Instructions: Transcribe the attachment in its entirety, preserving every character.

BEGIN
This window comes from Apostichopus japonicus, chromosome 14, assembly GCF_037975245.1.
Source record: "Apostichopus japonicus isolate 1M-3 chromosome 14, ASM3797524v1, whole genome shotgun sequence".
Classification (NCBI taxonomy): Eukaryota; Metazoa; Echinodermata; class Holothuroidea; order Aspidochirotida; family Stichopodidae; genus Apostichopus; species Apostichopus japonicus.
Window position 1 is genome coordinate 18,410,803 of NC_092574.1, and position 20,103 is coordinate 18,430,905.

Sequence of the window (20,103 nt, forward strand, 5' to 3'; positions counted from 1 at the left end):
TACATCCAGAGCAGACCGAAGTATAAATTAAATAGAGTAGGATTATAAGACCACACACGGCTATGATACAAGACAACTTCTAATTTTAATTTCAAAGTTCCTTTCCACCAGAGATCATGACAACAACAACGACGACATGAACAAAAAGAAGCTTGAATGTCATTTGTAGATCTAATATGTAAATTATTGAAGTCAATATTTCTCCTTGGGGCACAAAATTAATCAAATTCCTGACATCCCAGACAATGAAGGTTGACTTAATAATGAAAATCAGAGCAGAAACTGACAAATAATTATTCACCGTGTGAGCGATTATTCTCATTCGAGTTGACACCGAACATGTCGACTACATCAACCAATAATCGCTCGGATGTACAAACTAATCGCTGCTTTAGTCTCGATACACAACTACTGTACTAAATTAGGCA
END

This window comes from Apostichopus japonicus, chromosome 14, assembly GCF_037975245.1.
Source record: "Apostichopus japonicus isolate 1M-3 chromosome 14, ASM3797524v1, whole genome shotgun sequence".
Classification (NCBI taxonomy): Eukaryota; Metazoa; Echinodermata; class Holothuroidea; order Aspidochirotida; family Stichopodidae; genus Apostichopus; species Apostichopus japonicus.
Window position 1 is genome coordinate 18,410,803 of NC_092574.1, and position 20,103 is coordinate 18,430,905.

Sequence of the window (20,103 nt, forward strand, 5' to 3'; positions counted from 1 at the left end):
TACATCCAGAGCAGACCGAAGTATAAATTAAATAGAGTAGGATTATAAGACCACACACGGCTATGATACAAGACAACTTCTAATTTTAATTTCAAAGTTCCTTTCCACCAGAGATCATGACAACAACAACGACGACATGAACAAAAAGAAGCTTGAATGTCATTTGTAGATCTAATATGTAAATTATTGAAGTCAATATTTCTCCTTGGGGCACAAAATTAATCAAATTCCTGACATCCCAGACAATGAAGGTTGACTTAATAATGAAAATCAGAGCAGAAACTGACAAATAATTATTCACCGTGTGAGCGATTATTCTCATTCGAGTTGACACCGAACATGTCGACTACATCAACCAATAATCGCTCGGATGTACAAACTAATCGCTGCTTTAGTCTCGATACACAACTACTGTACTAAATTAGGCA